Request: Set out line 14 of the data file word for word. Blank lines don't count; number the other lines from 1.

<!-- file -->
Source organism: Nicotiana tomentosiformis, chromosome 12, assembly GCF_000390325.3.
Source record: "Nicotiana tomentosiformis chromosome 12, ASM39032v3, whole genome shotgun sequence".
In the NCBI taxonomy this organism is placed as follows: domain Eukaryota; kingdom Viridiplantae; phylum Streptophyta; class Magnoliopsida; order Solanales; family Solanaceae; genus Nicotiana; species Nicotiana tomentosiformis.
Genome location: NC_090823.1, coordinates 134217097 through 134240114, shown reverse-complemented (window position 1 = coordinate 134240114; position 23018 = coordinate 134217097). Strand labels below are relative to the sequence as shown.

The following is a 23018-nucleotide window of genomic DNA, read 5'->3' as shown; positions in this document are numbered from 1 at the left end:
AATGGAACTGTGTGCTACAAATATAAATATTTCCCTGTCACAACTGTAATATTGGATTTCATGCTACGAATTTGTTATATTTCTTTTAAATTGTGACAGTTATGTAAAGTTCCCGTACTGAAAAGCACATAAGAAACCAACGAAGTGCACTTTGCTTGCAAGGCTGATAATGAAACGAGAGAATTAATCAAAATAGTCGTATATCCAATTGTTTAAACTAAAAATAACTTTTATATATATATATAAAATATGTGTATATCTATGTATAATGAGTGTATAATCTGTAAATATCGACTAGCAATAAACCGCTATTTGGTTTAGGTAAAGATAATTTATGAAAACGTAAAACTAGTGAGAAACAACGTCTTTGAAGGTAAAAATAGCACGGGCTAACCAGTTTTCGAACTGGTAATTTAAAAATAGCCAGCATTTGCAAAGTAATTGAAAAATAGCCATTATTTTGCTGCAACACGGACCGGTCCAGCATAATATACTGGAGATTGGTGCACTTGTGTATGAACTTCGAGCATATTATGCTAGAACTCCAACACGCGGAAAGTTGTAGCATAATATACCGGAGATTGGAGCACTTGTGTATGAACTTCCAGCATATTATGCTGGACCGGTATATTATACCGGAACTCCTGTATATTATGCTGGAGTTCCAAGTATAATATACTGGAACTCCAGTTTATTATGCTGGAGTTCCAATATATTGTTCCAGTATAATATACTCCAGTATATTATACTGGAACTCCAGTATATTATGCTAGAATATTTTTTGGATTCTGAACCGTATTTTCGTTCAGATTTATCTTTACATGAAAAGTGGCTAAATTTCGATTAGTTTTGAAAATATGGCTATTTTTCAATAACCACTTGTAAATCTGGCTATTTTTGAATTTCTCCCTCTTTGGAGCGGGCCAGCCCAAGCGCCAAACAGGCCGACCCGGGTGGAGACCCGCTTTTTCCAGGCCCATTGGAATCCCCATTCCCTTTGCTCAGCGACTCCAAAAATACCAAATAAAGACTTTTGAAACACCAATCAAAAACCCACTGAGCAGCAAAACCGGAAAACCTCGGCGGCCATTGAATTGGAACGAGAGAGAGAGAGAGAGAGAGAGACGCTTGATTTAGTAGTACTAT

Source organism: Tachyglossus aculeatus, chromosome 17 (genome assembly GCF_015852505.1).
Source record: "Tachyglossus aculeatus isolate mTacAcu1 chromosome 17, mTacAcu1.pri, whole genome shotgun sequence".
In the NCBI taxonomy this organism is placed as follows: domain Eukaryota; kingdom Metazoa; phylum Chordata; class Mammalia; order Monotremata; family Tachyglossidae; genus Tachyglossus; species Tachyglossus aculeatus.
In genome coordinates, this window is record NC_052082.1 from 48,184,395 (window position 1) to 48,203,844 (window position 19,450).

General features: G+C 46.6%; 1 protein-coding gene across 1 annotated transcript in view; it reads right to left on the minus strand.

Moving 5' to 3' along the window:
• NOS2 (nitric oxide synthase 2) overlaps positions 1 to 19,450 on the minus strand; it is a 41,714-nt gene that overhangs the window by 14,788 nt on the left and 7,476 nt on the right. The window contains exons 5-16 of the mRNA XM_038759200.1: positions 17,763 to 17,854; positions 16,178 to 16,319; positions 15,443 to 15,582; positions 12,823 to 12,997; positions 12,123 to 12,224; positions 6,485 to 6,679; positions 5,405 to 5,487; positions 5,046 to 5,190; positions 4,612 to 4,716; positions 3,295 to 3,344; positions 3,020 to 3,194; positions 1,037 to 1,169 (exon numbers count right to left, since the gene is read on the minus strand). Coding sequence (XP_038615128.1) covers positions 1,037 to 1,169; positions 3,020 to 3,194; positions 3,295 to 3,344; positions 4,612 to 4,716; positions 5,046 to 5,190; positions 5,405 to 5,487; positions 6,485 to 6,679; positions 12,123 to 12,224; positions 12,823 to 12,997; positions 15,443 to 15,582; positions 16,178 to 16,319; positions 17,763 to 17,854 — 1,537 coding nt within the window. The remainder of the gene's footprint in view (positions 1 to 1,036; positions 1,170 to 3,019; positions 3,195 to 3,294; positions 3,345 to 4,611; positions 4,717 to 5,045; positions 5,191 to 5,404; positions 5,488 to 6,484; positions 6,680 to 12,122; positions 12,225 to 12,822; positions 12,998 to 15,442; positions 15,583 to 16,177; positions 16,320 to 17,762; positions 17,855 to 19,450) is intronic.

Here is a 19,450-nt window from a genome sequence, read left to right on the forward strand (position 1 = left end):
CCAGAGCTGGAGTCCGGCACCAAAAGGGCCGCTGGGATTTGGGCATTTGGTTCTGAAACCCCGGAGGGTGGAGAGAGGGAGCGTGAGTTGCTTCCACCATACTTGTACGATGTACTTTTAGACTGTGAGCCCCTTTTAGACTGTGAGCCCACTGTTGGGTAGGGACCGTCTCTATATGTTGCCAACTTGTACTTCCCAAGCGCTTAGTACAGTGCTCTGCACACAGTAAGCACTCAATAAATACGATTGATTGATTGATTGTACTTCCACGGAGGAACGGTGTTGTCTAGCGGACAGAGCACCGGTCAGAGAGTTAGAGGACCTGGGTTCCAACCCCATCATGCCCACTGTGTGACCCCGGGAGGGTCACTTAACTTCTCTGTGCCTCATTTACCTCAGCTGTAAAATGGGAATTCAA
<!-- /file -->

Here is a 19,450-nt window from a genome sequence, read left to right on the forward strand (position 1 = left end):